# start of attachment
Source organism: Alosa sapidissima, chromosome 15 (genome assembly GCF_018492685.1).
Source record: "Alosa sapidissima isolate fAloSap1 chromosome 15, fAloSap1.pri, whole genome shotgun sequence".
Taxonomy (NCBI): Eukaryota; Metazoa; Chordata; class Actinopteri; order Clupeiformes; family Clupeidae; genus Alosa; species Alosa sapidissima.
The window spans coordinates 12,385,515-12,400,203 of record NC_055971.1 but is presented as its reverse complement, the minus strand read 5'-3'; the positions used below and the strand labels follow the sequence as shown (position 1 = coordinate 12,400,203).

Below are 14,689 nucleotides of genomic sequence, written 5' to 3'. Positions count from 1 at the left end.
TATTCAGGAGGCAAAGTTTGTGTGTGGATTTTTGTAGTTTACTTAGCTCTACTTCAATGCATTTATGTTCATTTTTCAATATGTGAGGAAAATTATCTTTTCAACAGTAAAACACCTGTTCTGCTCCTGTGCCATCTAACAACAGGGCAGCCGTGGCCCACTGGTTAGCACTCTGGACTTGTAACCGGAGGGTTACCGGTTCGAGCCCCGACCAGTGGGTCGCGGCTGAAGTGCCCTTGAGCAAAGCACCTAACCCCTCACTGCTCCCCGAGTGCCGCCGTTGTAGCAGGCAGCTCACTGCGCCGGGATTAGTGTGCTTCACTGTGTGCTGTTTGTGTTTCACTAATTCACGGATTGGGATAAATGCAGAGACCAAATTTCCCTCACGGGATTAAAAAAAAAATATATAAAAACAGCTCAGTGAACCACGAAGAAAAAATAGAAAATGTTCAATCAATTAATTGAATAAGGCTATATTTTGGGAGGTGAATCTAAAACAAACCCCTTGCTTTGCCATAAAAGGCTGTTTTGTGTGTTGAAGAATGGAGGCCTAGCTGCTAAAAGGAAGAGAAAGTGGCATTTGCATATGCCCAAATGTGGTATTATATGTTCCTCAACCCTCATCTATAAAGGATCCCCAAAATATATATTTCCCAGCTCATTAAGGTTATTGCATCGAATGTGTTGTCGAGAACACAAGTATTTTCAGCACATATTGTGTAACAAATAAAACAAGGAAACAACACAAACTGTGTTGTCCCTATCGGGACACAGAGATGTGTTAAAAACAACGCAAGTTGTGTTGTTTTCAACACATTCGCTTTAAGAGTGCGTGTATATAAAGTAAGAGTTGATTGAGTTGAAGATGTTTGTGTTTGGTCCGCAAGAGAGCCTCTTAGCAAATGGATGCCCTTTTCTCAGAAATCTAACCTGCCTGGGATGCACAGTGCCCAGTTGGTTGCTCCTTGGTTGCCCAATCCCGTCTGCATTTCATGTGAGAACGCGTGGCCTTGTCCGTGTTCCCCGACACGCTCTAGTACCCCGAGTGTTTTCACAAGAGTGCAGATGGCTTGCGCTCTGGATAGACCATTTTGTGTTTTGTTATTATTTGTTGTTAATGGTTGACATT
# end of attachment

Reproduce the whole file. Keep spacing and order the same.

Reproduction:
Source organism: Alosa sapidissima, chromosome 15 (genome assembly GCF_018492685.1).
Source record: "Alosa sapidissima isolate fAloSap1 chromosome 15, fAloSap1.pri, whole genome shotgun sequence".
Taxonomy (NCBI): Eukaryota; Metazoa; Chordata; class Actinopteri; order Clupeiformes; family Clupeidae; genus Alosa; species Alosa sapidissima.
The window spans coordinates 12,385,515-12,400,203 of record NC_055971.1 but is presented as its reverse complement, the minus strand read 5'-3'; the positions used below and the strand labels follow the sequence as shown (position 1 = coordinate 12,400,203).

Below are 14,689 nucleotides of genomic sequence, written 5' to 3'. Positions count from 1 at the left end.
TATTCAGGAGGCAAAGTTTGTGTGTGGATTTTTGTAGTTTACTTAGCTCTACTTCAATGCATTTATGTTCATTTTTCAATATGTGAGGAAAATTATCTTTTCAACAGTAAAACACCTGTTCTGCTCCTGTGCCATCTAACAACAGGGCAGCCGTGGCCCACTGGTTAGCACTCTGGACTTGTAACCGGAGGGTTACCGGTTCGAGCCCCGACCAGTGGGTCGCGGCTGAAGTGCCCTTGAGCAAAGCACCTAACCCCTCACTGCTCCCCGAGTGCCGCCGTTGTAGCAGGCAGCTCACTGCGCCGGGATTAGTGTGCTTCACTGTGTGCTGTTTGTGTTTCACTAATTCACGGATTGGGATAAATGCAGAGACCAAATTTCCCTCACGGGATTAAAAAAAAAATATATAAAAACAGCTCAGTGAACCACGAAGAAAAAATAGAAAATGTTCAATCAATTAATTGAATAAGGCTATATTTTGGGAGGTGAATCTAAAACAAACCCCTTGCTTTGCCATAAAAGGCTGTTTTGTGTGTTGAAGAATGGAGGCCTAGCTGCTAAAAGGAAGAGAAAGTGGCATTTGCATATGCCCAAATGTGGTATTATATGTTCCTCAACCCTCATCTATAAAGGATCCCCAAAATATATATTTCCCAGCTCATTAAGGTTATTGCATCGAATGTGTTGTCGAGAACACAAGTATTTTCAGCACATATTGTGTAACAAATAAAACAAGGAAACAACACAAACTGTGTTGTCCCTATCGGGACACAGAGATGTGTTAAAAACAACGCAAGTTGTGTTGTTTTCAACACATTCGCTTTAAGAGTGCGTGTATATAAAGTAAGAGTTGATTGAGTTGAAGATGTTTGTGTTTGGTCCGCAAGAGAGCCTCTTAGCAAATGGATGCCCTTTTCTCAGAAATCTAACCTGCCTGGGATGCACAGTGCCCAGTTGGTTGCTCCTTGGTTGCCCAATCCCGTCTGCATTTCATGTGAGAACGCGTGGCCTTGTCCGTGTTCCCCGACACGCTCTAGTACCCCGAGTGTTTTCACAAGAGTGCAGATGGCTTGCGCTCTGGATAGACCATTTTGTGTTTTGTTATTATTTGTTGTTAATGGTTGACATT